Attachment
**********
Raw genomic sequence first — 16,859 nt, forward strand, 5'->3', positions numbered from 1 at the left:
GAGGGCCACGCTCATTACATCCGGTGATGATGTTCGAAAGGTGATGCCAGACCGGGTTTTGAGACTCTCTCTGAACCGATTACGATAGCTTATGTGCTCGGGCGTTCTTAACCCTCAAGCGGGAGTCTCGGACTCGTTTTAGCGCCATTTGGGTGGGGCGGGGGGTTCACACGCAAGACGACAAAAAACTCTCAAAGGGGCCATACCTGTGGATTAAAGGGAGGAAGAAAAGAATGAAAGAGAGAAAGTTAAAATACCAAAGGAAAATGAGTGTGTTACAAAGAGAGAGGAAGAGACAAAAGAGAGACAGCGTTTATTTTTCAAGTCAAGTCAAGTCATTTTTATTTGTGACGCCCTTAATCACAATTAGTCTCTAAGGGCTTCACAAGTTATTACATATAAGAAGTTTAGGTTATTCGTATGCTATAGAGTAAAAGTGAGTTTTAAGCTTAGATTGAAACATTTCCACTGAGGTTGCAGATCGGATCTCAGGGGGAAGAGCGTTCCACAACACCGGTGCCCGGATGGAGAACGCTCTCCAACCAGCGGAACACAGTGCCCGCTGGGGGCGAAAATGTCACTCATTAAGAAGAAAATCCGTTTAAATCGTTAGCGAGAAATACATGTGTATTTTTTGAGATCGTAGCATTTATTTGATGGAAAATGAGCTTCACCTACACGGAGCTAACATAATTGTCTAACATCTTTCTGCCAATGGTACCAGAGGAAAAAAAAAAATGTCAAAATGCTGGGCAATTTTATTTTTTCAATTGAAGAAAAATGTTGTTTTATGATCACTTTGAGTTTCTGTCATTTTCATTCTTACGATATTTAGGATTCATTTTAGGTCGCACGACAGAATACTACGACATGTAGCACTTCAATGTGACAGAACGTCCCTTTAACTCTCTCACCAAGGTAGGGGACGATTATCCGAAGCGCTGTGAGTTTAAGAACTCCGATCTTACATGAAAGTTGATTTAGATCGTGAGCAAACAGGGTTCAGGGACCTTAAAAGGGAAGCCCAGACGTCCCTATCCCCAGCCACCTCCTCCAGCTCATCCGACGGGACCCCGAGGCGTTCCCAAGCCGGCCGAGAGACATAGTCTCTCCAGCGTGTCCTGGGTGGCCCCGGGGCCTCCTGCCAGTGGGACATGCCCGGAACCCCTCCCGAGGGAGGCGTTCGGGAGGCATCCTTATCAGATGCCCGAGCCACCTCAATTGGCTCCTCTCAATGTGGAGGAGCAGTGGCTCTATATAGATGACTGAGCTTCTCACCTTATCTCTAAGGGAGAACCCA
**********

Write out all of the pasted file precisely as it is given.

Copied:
Raw genomic sequence first — 16,859 nt, forward strand, 5'->3', positions numbered from 1 at the left:
GAGGGCCACGCTCATTACATCCGGTGATGATGTTCGAAAGGTGATGCCAGACCGGGTTTTGAGACTCTCTCTGAACCGATTACGATAGCTTATGTGCTCGGGCGTTCTTAACCCTCAAGCGGGAGTCTCGGACTCGTTTTAGCGCCATTTGGGTGGGGCGGGGGGTTCACACGCAAGACGACAAAAAACTCTCAAAGGGGCCATACCTGTGGATTAAAGGGAGGAAGAAAAGAATGAAAGAGAGAAAGTTAAAATACCAAAGGAAAATGAGTGTGTTACAAAGAGAGAGGAAGAGACAAAAGAGAGACAGCGTTTATTTTTCAAGTCAAGTCAAGTCATTTTTATTTGTGACGCCCTTAATCACAATTAGTCTCTAAGGGCTTCACAAGTTATTACATATAAGAAGTTTAGGTTATTCGTATGCTATAGAGTAAAAGTGAGTTTTAAGCTTAGATTGAAACATTTCCACTGAGGTTGCAGATCGGATCTCAGGGGGAAGAGCGTTCCACAACACCGGTGCCCGGATGGAGAACGCTCTCCAACCAGCGGAACACAGTGCCCGCTGGGGGCGAAAATGTCACTCATTAAGAAGAAAATCCGTTTAAATCGTTAGCGAGAAATACATGTGTATTTTTTGAGATCGTAGCATTTATTTGATGGAAAATGAGCTTCACCTACACGGAGCTAACATAATTGTCTAACATCTTTCTGCCAATGGTACCAGAGGAAAAAAAAAAATGTCAAAATGCTGGGCAATTTTATTTTTTCAATTGAAGAAAAATGTTGTTTTATGATCACTTTGAGTTTCTGTCATTTTCATTCTTACGATATTTAGGATTCATTTTAGGTCGCACGACAGAATACTACGACATGTAGCACTTCAATGTGACAGAACGTCCCTTTAACTCTCTCACCAAGGTAGGGGACGATTATCCGAAGCGCTGTGAGTTTAAGAACTCCGATCTTACATGAAAGTTGATTTAGATCGTGAGCAAACAGGGTTCAGGGACCTTAAAAGGGAAGCCCAGACGTCCCTATCCCCAGCCACCTCCTCCAGCTCATCCGACGGGACCCCGAGGCGTTCCCAAGCCGGCCGAGAGACATAGTCTCTCCAGCGTGTCCTGGGTGGCCCCGGGGCCTCCTGCCAGTGGGACATGCCCGGAACCCCTCCCGAGGGAGGCGTTCGGGAGGCATCCTTATCAGATGCCCGAGCCACCTCAATTGGCTCCTCTCAATGTGGAGGAGCAGTGGCTCTATATAGATGACTGAGCTTCTCACCTTATCTCTAAGGGAGAACCCA